For the last 22 years or so, B. and I have been living with a piano. A beat-up old ex-school upright with old student carvings all over it and a top lid falling off, whose interior works are nevertheless in remarkably good condition, made by the Howard Piano Company, of Cincinnati. One of B's sisters had acquired it for something like $25. B. uses it to practice church music on, and sometimes to play for fun. I noodle on it occasionally or use it to sound out harmonies in scores that I'm studying.
B's mother also had an upright piano, made by the Conover Piano Company, of Chicago. It does not have a school in its history, so it's in much better exterior shape. We've inherited it from her estate, with the intention of finding a home for old Howard. It turned out that the music director at B's old church knew someone who wanted a cheap piano for her children to practice on.
So the match was made. The next step was making the plans, which included finding a feasible date for everyone involved and hiring a mover; thus all the phone calls I made last week. The movers were, of course, extremely interested in the size and shape of the instruments involved, which is how I learned that there are uprights, and there are uprights. This chart, though it is not from the movers we ultimately chose, illustrates the point. The Conover is a console upright, second class in the upright family. Old Howard is from the third class, and after seeing this chart I understood why, when I gave its height, the movers always asked if it had any player-piano works inside; they wanted to make sure that it wasn't of the fourth class, saloon pianos, which are much heavier.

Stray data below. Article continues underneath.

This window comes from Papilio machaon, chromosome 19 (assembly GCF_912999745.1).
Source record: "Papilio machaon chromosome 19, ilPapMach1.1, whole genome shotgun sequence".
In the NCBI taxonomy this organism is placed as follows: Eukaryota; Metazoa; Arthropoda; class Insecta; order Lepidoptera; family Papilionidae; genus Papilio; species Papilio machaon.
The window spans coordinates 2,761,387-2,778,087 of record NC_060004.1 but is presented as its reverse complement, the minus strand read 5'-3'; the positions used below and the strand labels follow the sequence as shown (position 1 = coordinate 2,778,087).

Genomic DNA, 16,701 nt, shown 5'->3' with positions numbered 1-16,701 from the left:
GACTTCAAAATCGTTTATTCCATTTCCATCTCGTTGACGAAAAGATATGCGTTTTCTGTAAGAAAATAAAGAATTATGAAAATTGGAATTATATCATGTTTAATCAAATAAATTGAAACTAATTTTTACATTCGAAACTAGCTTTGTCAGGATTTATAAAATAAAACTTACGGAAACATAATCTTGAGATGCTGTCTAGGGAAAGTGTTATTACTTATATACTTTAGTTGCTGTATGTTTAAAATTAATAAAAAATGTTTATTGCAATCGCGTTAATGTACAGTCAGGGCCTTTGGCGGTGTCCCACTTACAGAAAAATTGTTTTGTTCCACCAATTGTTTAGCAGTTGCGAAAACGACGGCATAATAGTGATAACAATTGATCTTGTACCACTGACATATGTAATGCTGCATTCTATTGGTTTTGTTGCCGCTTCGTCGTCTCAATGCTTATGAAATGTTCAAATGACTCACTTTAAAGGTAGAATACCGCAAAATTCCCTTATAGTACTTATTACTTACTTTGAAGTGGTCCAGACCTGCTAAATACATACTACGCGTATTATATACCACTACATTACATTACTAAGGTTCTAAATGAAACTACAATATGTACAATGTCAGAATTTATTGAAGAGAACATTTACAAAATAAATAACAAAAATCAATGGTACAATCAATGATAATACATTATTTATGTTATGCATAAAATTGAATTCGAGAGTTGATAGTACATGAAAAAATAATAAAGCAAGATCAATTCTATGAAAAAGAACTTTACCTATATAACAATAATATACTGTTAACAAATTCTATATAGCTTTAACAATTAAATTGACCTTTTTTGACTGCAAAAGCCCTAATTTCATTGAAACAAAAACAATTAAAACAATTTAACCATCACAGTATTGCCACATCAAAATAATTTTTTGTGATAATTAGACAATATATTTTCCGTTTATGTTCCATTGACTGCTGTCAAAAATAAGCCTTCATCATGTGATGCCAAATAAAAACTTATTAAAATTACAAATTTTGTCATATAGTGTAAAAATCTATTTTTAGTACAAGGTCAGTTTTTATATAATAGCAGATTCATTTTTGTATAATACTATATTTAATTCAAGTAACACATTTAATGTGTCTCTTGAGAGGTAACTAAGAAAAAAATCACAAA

This morning was the big day, absolutely packed with logistics. B. was at work, so I dealt with it all, driving early over to the senior center where her mother had lived. I'd been there before, but I had a very short time to clear some space in the still-cluttered apartment and to make myself into a momentary expert in the locations and workings of the delivery gates, back doors, gate openers et al, before the movers came.
After they did their thing, it was back to our home, out with the old and in with the new, watched by cats with "wtf?" expressions on their faces. Signed invoice, paid, phoned the mom with the piano-practicing kids to alert her to incoming arrival. Got another call from her half an hour later, confirming that Old Howard had arrived, and adding, "I'm admiring the carvings."